Last Sunday the body of Dr Tim Boyd of the Scottish Association of Marine Science (SAMS) was found in the Highlands. It appears he was killed by a lightning strike. A week earlier another employee of SAMS, Christopher Bell was killed in an avalanche on Glencoe when descending a snowy gully which also took the lives of three other people and seriously injured a fifth.
When tragedies occur, we want to find ways to prevent similar accidents from happening again. It appears that nothing could have predicted Dr Boyd's tragic accident but what of the Glencoe tragedy?
If the group in Glencoe had been led by a professional mountain guide then, in addition to checking data on weather and avalanche risk he might be expected to carry out a so-called dynamic risk assessment to assess hazards and determine whether there were suitable control measures to reduce the risk to an acceptable level. There was clearly at least some risk of avalanche, given the characteristics of the steep exit gully used and the presence of snow and ice. The question is whether in all the circumstances the risk was small enough to justify the descent? A difficult question and one where differing views have emerged in the aftermath of the tragedy.
Tragedies like this have frequently been the subject of public inquiries and under the Fatal Accident and Sudden Deaths Inquiry (Scotland) Act 1976 a powerful tool exists for the Sheriff in the local Sheriff court where the accident occurred - here Fort William - to inquire into the accident and make recommendations of any steps which should be taken to improve practices or systems in the hope of avoiding any future accidents.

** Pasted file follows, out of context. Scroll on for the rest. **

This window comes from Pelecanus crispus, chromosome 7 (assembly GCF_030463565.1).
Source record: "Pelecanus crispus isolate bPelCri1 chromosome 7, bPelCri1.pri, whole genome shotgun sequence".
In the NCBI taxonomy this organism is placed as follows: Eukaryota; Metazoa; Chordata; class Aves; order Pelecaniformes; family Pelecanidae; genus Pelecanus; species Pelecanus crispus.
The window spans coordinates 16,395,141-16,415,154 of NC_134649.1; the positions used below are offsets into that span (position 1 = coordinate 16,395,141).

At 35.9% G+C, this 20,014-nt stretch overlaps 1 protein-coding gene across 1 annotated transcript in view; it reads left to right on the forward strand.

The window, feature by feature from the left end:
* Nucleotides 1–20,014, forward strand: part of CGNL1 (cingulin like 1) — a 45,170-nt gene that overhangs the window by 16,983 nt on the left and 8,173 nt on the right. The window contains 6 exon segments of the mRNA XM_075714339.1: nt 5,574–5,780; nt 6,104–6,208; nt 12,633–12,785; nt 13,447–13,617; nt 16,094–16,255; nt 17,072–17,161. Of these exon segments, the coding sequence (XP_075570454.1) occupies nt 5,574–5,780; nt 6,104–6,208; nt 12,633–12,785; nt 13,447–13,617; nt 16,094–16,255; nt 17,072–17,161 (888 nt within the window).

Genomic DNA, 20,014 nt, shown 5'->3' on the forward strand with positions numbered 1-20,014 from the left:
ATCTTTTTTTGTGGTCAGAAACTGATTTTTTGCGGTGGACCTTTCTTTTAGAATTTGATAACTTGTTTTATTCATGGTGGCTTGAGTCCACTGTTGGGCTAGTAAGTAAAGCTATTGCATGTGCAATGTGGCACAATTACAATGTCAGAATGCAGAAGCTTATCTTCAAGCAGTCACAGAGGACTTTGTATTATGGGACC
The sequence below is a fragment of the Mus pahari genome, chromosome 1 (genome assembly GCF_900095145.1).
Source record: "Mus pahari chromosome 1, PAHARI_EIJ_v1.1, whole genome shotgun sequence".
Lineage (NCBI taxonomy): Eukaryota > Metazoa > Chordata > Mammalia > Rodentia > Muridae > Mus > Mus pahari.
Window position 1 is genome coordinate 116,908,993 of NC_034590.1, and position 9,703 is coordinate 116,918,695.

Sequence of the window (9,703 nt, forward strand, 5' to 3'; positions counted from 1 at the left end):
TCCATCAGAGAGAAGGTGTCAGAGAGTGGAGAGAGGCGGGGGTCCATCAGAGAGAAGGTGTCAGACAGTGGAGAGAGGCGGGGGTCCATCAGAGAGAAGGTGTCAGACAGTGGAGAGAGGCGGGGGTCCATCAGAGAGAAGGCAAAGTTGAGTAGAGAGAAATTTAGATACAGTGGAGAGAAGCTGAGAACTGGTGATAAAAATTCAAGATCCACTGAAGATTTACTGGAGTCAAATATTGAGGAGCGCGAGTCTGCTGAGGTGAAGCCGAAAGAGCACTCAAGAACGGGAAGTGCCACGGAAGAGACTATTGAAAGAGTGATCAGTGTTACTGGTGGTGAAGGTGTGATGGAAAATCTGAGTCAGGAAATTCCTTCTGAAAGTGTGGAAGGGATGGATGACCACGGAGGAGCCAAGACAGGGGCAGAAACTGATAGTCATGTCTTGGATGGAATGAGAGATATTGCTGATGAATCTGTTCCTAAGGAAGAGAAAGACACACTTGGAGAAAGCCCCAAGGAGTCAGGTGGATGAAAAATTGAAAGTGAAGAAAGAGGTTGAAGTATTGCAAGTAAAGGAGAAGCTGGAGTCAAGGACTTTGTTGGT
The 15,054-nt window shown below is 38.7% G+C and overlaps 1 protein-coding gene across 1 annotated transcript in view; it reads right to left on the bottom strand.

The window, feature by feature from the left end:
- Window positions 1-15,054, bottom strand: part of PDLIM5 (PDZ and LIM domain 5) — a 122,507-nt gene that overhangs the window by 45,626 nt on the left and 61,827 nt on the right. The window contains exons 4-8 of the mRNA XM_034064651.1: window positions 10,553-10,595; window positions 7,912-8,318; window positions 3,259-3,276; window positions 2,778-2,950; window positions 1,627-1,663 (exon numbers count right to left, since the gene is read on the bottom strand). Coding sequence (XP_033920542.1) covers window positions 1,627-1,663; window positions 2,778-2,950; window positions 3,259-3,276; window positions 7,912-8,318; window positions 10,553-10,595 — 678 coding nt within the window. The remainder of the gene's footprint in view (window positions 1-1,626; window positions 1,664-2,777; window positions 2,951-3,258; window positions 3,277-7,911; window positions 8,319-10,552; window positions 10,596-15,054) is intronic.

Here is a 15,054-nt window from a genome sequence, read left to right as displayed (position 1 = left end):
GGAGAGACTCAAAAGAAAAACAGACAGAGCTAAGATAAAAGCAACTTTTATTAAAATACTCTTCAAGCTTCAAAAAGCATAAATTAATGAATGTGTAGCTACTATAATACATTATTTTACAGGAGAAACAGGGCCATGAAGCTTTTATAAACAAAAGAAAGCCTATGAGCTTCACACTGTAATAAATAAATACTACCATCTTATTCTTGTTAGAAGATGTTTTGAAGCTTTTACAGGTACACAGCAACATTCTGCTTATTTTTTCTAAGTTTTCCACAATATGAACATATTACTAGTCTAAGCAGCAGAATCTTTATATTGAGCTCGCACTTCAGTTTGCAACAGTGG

The Act says that where he considers it to be in the public interest the Lord Advocate - usually acting through the local Procurator Fiscal - can order:-
"that an inquiry under this Act should be held into the circumstances of the death on the ground that it was sudden, suspicious or unexplained, or has occurred in circumstances such as to give rise to serious public concern."
Because of the popularity of hillwalking and mountaineering in Scotland the Crown may well find the public interest here merits an FAI into the accident in Glencoe. At any hearing the court can compel witnesses to attend, where required and arrange for expert evidence to be presented, for example about weather conditions, snow conditions, avalanche warnings and other meteorological data. Crucially, the Courts judgement - the Determination - must include details of the cause of death, any reasonable precautions which could have been taken which may have prevented the death and any other facts which are relevant.
The climbers here were adults acting independently. Along with the hundreds of other weekend enthusiasts escaping to the hills, they did not employ a guide. Part of the attraction is the risk attached to the activity and escape from the usual humdrum routines of daily life. Many outdoor activities involving young persons however, are regulated. The Adventure Activities Licencing Authority (AALA) inspects the suitability and safety management of adventure activity providers such as outdoor centres for young persons and, if satisfied, issues them with a licence. Activities inspected by the AALA include hill walking and climbing and combined rock and water activities.
Persons injured or the bereaved families of those killed in tragedies like Glencoe may have a remedy in civil damages against professional guiding companies or outdoor centres which are involved, if negligent but here no remedy appears to exist.